Intellectual Laziness

As discussed in an earlier post about normies and bugmen, a characteristic of non-normies are shared narratives. One such narrative is a repulsion/revulsion to low-information discourse and also a heightened ability to detect inauthenticity. Low-information discourse is interchangeable/synonymous with intellectual laziness. But ‘laziness’ suggests a lack of effort, whereas low-information discourse makes no distinction. Low and average-IQ people, however, cannot help but to come across as intellectually lazy, whereas high-IQ are less susceptible, but at times can still exhibit such laziness. Not surprisingly, intellectual laziness is obvious to high-IQ people but much less so to average-IQ people. [1]

The characteristics of intellectual laziness are similar to the characteristics of normies, except it applies to discourse. Examples include:

–Unfounded generalizations
–Missing the point/whoosh
–Lack of imagination/too literal/inability to read between the lines (when responding to someone)
–Not reading the article which one is responding to from beginning to end, but rather skimming or only reading a small part of it
–Deferring only to anecdotal evidence (anecdotal and personal evidence is useful for establishing a rapport with the reader, but it should be backed up by objective data too)
–Uncharitable readings (when resounding to someone)
–Gross factual inaccuracies
–Trying to form a consensus when none exists
–Brow-beating the reader with your opinions instead of presenting evidence and then nudging the reader to your desired conclusion
–Writing on the presumption of being right, instead of being provisional and open to being wrong and having to reject your hypothesis
–Confirmation bias (looking for evidence that confirms your hypothesis instead of trying to disprove it)
–‘Can’t see the forest for the trees’…latching onto a single part/detail of an argument and missing the bigger point (similar to the ‎Genetic Fallacy and Red Herring)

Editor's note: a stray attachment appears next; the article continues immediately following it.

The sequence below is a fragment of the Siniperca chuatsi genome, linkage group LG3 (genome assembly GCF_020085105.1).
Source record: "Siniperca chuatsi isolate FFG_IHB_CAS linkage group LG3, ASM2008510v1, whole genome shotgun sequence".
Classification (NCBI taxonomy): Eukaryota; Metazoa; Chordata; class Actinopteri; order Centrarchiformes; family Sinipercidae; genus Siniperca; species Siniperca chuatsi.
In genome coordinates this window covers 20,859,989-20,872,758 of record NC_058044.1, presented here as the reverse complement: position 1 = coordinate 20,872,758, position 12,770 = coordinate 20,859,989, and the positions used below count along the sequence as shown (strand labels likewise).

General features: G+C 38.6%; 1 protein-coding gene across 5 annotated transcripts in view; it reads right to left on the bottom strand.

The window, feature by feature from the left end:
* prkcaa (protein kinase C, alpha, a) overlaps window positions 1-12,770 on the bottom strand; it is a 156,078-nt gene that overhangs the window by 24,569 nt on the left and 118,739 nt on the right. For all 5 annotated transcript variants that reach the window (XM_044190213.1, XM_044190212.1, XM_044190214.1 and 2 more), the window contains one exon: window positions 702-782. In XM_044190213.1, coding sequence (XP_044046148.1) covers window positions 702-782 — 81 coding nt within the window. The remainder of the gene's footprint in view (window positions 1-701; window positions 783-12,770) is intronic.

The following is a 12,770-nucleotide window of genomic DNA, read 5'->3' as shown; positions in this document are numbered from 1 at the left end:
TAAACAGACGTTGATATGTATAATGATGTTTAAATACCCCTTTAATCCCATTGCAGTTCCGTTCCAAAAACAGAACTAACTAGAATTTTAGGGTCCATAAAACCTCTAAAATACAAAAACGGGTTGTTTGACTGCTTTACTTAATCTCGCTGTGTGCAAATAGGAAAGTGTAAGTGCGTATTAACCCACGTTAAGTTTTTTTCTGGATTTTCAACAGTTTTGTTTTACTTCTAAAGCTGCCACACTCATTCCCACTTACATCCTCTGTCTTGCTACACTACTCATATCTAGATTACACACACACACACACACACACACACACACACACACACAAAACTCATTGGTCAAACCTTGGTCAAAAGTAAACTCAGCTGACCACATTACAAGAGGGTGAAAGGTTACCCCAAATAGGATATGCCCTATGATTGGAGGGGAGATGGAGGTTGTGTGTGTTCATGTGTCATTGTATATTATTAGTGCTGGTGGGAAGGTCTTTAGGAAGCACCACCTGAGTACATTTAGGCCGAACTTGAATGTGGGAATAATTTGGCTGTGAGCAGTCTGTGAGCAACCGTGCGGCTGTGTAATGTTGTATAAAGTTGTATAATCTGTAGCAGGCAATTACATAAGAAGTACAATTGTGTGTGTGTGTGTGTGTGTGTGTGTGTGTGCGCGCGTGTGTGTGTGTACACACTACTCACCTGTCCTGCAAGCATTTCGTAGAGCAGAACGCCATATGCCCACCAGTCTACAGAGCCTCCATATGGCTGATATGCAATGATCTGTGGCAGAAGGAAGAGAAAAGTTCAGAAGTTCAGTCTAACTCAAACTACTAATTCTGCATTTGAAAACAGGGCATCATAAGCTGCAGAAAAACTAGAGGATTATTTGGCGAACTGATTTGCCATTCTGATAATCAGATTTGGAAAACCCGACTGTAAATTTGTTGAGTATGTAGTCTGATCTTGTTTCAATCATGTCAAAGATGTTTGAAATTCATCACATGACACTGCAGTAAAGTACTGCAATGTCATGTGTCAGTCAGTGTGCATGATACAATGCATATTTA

–Preaching to the choir (instead, preach to the most skeptical reader in mind. What is self-evident to you is possibly alien to the reader.)

The problem is, almost everyone will make these mistakes. But part of the huge success of Wait But Why and Slate Star Codex, but also the post-2013 rise of ‘rationalist discourse’, is they keep such mistakes to a minimum. Popular news and opinion sites such has QZ and VOX, despite at times their overt left-wing biases, try to employ this style.

From the post Bret Stephens: Tips for Aspiring Op-Ed Writers

WND (World Net Daily), NRO (National Review Online), and Fox News are relics of the 90′s. Even if they are on the ‘right side’ of the culture wars, they just don’t resonate, for the same reasons why Rush Limbaugh, Sean Hannity, and Bill O’Reilly, despite their popularity, don’t affect narratives either. Journalism and writing , much like everything else, evolves. Tastes change, influencers change. Instead of writing with Drudge in mind as one would have done in the 90′s and early 2000′s, now it’s the ‘shitlord’ on Twitter who has ans IQ of 130+ and 13,000 follows, in mind. Granted, the shirtlord can’t send nearly as much traffic as a Drudge link, but the shitlord’s readers, who are about 10x as engaged and 10x as smart as Drudge readers, will share it, and then the high-IQ media like Vox and Quartz and people on Reddit, 4chan, and Medium will pick up on it, and the story will become actually more viral than the Drudge link in terms of affecting narratives.